Original members of Backstreet Boys
The last year of the last century was a great one to be a Backstreet Boy.
In 1999, the boy band sold nearly 9.5 million copies of their album “Millennium, ” making it the best-selling American album for the year. The lead single on that album was “I Want It That Way, ” which famously features lyrics that make no sense whatsoever.
The lines in the verses and the chorus of “I Want It That Way” repeatedly contradict themselves. It’s entirely unclear if the song is supposed to be a love song, a breakup song or possibly even about an alien emotion humans don’t even have the capacity to comprehend.
But wanting way more context, The Huffington Post pressed Backstreet Boy members Nick Carter, Kevin Richardson and A.J. McLean about the song during a promotional interview for their new commercial with Chex-Mix.
“Well it’s funny, we actually were OK with the lyrics when we heard it first, ” Carter told HuffPost. “And then the president of JIVE records at that time ― I mean he’s a genius ― but he and some of the A&R people wanted to change the lyrics.”
“To make the song make more sense, ” Richardson chimed in.
The Backstreet Boys were releasing the album with JIVE and so the label having a problem with the nonsense lyrics could have derailed the single.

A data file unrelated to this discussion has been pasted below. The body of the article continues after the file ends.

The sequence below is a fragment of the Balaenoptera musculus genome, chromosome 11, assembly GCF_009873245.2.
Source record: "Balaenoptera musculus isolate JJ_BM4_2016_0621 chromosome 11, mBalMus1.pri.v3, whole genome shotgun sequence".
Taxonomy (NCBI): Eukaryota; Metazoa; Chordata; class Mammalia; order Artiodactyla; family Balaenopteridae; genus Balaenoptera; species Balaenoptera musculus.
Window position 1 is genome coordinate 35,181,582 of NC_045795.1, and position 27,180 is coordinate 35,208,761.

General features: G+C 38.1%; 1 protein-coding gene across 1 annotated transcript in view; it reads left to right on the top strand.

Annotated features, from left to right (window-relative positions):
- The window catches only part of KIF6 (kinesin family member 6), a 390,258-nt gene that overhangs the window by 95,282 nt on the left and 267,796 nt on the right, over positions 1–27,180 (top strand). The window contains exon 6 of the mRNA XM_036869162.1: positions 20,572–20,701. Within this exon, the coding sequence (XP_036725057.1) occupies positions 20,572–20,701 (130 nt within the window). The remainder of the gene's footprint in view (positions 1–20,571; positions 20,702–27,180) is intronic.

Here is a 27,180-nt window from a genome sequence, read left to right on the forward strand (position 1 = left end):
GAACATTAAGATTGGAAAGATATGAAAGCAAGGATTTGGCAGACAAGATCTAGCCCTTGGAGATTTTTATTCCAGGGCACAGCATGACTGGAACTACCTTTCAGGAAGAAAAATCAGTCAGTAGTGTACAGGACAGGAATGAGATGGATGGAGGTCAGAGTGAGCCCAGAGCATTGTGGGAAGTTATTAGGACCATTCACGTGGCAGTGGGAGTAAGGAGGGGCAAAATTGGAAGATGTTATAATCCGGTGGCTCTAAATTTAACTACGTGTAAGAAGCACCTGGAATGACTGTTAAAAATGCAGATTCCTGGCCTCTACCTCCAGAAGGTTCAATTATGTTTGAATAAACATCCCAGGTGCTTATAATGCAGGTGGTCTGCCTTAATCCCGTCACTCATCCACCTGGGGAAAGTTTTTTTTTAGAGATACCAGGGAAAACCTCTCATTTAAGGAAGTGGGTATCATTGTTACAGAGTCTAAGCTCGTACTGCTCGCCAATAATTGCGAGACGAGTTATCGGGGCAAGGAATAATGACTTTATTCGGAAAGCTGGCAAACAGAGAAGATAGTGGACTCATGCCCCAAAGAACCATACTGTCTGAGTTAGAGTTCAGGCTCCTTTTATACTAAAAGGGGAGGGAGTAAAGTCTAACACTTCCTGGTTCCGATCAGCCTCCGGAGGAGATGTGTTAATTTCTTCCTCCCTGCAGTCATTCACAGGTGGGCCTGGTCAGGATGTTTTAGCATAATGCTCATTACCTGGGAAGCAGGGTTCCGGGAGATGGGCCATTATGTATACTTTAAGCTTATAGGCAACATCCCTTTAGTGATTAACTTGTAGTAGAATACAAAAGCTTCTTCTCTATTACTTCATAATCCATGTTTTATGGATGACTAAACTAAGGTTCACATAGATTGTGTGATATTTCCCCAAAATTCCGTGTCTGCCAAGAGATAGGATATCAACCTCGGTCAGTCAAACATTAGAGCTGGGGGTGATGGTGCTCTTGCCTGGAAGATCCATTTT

“We hired some really well known producers at the time to redo the song, ” Carter continued. “So, there was another version of the song out there and then we listened to it back. Then, we as a group voted on it and said, “No.”
The legend ends here. No more speculation into how the band could not realize what they were doing.
The Backstreet Boys knew at the time that “I Want It That Way” made no sense and then purposefully didn’t change the lyrics:
Jeff Kravitz via Getty ImagesThe Backstreet Boys in 1999.
Carter explained that the band “had enough power at that time” to decide which version they wanted. They chose “the original version” and, as Carter explained, “it turned out to work out in the end.”
McLean chimed in to add, “I don’t think that it would have ended up the way that it did had we gone with the proper version. I guess you could say, you know, the one that made sense.”
When pressed about why the nonsense version appealed to the group, Richardson tried to explain.
“Sometimes you overthink things, ” he said. “I think the newer version or the second version that we did that was more of a literal context didn’t ... it was the rhyming scheme that didn’t feel right. Yeah, it just didn’t feel as good, so sometimes you just got to go with what feels right.”
As mentioned before, the song ended up helping to define the end of the century, so it seems the group voted for the right version.
“I talk with fans that the song makes perfect sense to them, because everyone interprets lyrics differently and every song moves people differently, ” said Richardson.